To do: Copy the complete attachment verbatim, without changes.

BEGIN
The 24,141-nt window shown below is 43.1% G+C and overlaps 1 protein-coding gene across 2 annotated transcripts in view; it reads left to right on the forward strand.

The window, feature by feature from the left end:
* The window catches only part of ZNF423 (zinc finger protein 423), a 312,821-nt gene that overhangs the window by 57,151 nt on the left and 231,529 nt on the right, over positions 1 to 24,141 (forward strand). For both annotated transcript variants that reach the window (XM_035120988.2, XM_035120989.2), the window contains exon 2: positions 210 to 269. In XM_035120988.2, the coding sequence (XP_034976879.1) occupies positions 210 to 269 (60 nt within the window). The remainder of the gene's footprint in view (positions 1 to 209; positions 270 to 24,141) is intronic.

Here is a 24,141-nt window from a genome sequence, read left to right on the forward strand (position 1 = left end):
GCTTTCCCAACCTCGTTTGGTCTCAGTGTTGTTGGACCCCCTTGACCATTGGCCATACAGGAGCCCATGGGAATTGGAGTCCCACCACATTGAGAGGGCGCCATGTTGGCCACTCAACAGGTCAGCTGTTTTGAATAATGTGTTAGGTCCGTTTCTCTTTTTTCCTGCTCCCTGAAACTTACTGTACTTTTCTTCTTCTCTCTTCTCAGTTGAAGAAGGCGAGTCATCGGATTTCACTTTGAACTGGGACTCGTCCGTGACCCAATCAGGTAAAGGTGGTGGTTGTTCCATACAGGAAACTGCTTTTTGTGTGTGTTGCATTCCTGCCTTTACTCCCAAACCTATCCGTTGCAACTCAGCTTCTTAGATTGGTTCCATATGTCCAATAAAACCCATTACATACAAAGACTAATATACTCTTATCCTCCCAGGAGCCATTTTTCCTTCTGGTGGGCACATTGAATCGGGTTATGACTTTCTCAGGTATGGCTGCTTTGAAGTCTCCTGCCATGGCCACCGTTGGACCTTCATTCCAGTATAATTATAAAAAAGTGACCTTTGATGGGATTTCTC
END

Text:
The 24,141-nt window shown below is 43.1% G+C and overlaps 1 protein-coding gene across 2 annotated transcripts in view; it reads left to right on the forward strand.

The window, feature by feature from the left end:
* The window catches only part of ZNF423 (zinc finger protein 423), a 312,821-nt gene that overhangs the window by 57,151 nt on the left and 231,529 nt on the right, over positions 1 to 24,141 (forward strand). For both annotated transcript variants that reach the window (XM_035120988.2, XM_035120989.2), the window contains exon 2: positions 210 to 269. In XM_035120988.2, the coding sequence (XP_034976879.1) occupies positions 210 to 269 (60 nt within the window). The remainder of the gene's footprint in view (positions 1 to 209; positions 270 to 24,141) is intronic.

Here is a 24,141-nt window from a genome sequence, read left to right on the forward strand (position 1 = left end):
GCTTTCCCAACCTCGTTTGGTCTCAGTGTTGTTGGACCCCCTTGACCATTGGCCATACAGGAGCCCATGGGAATTGGAGTCCCACCACATTGAGAGGGCGCCATGTTGGCCACTCAACAGGTCAGCTGTTTTGAATAATGTGTTAGGTCCGTTTCTCTTTTTTCCTGCTCCCTGAAACTTACTGTACTTTTCTTCTTCTCTCTTCTCAGTTGAAGAAGGCGAGTCATCGGATTTCACTTTGAACTGGGACTCGTCCGTGACCCAATCAGGTAAAGGTGGTGGTTGTTCCATACAGGAAACTGCTTTTTGTGTGTGTTGCATTCCTGCCTTTACTCCCAAACCTATCCGTTGCAACTCAGCTTCTTAGATTGGTTCCATATGTCCAATAAAACCCATTACATACAAAGACTAATATACTCTTATCCTCCCAGGAGCCATTTTTCCTTCTGGTGGGCACATTGAATCGGGTTATGACTTTCTCAGGTATGGCTGCTTTGAAGTCTCCTGCCATGGCCACCGTTGGACCTTCATTCCAGTATAATTATAAAAAAGTGACCTTTGATGGGATTTCTC